Training the piglets to respect 2-strand electric fence

Figuring out the puzzle of successful pastured pigs has been interesting, but luckily we’ve got excellent mentors like Joel Salatin to help us along the way.

One technique Joel explained to us during his visit last year is how he trains his piglets to ‘respect the fence’ at an early age so you’re not chasing after runaway piggies. This year we got a chance to try it out and it’s proved a really useful technique – simple, and effective…
What we don’t want with our micro pastured pig systems here is to spend our time chasing runaway pigs out of important plantings or dams. What we do want is happy, contented piggies who stay in their allotted patch so we can let them celebrate their pigness while tractoring ground that we want to regenerate.

The solution is to train the pigs to respect the electric fence while they’re young, in as short a time as possible. That way, we can get on with letting them out into pasture quicker, and go on with the next job of the day.

The setup for the piglet training ground is simple: a small triangular area, where two of the sides are pig-proof, and the the most accessible side is electrified fencing at a high voltage (enough to give a pig a big surprise, but not enough to hurt it). Inside this small area you have the pigs food, shelter etc for the week it takes them to understand the nature of the electric fence.

It doesn’t take long – one good zap each, and the piglets had decided that going anywhere near that electric fence stuff is not their cup of tea… so they hang out in the remainder of the triangle.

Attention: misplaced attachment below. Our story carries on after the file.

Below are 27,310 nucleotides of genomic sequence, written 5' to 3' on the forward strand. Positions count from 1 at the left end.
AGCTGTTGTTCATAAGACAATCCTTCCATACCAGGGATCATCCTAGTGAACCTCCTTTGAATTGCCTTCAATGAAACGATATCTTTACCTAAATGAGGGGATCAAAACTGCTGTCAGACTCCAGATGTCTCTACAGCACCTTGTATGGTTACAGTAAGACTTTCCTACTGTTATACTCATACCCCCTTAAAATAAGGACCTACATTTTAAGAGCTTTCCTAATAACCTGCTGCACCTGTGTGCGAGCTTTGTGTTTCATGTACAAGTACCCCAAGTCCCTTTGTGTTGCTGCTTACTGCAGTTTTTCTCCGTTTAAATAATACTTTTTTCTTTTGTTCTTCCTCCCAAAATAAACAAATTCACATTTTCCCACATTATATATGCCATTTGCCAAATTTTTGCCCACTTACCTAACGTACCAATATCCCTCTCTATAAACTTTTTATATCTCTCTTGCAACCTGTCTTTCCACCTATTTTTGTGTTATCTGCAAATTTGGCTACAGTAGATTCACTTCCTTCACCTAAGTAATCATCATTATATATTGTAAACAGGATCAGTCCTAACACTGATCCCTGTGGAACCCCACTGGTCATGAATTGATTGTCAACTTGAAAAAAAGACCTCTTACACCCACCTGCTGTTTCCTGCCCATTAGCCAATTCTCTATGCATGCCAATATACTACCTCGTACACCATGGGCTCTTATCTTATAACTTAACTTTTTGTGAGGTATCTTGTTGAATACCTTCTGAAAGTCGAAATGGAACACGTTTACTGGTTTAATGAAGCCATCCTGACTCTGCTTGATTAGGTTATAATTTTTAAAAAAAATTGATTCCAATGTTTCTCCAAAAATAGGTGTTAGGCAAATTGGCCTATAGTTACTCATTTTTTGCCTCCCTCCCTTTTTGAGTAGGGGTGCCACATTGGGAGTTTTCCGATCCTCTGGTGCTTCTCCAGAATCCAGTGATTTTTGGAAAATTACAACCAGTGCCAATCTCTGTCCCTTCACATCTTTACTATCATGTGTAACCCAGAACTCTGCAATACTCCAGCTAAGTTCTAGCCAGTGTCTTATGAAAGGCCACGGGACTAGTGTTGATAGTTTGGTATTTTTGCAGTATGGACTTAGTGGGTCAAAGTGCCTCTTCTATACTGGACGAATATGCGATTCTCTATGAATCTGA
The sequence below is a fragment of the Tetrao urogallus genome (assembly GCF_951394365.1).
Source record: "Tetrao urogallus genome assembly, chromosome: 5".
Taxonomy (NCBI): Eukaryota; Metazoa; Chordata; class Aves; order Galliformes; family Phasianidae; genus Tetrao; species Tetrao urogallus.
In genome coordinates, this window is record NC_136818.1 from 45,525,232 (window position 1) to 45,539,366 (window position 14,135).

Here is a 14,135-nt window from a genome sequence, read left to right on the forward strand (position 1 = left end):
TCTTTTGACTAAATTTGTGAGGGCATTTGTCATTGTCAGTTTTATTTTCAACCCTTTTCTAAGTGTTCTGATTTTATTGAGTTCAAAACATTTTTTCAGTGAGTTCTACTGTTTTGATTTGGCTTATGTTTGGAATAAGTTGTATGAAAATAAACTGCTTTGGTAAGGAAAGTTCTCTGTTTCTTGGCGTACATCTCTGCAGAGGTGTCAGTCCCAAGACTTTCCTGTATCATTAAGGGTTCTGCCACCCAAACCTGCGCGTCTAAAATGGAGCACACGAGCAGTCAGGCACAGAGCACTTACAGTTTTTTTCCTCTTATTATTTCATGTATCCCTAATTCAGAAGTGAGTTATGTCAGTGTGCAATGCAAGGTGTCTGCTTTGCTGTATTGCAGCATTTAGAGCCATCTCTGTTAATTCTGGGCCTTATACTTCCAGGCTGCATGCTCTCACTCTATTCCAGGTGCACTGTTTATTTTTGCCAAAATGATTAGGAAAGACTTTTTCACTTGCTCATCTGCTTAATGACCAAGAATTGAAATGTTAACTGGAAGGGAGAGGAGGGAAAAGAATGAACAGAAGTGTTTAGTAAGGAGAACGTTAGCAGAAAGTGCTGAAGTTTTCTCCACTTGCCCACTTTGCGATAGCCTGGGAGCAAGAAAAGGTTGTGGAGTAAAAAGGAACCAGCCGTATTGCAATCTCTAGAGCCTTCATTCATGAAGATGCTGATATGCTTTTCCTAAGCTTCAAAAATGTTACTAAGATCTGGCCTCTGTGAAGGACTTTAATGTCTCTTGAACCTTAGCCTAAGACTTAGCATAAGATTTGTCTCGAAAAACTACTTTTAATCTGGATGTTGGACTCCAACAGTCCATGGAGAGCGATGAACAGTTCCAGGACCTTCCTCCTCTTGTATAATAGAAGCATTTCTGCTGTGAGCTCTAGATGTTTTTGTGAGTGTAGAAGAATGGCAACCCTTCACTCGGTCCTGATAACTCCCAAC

The thing I like about this system is that only one side of the triangle is electrified – the pigs aren’t in a ‘fear zone’ where there’s danger in every corner. Thus they learn pretty fast that going near the white two-strand electric fence is a dumb idea, and hang out in the comfort and safety of the rest of the triangle, like the happy little pigs they are.

And because of the limited size of said triangle area, all the pigs get their chance to learn what’s what.

This training system results (according to Joel’s experience over many years) in pastured pigs who collectively respect the fence and don’t make a break for it, because they’ve all learned as piglets that the white fence strands bite.

In a small farm system like ours, having pigs who don’t break out is pretty important – we’ve an intensive system with many things close by that we really don’t want the pigs to get into (intensively planted forest garden, market garden, garlic beds, house dams etc etc).

At the same time, we want an energy efficient solution for pastured pigs that doesn’t require four hours to move them onto new ground… so the simpler the fencing system, the better for everyone, including the pigs.

In time we may go down to one electrified wire instead of two strands, as Joel uses to great effect at Polyface. But while we get the hang of this pastured pig thing we’ll leave it at two strands, to be sure the pigs stay where we puts them.

Pigs in bed

Yay Floyd, and pigs

Pigs all trained up, respectful, and out into their first patch of pasture

Dinnertime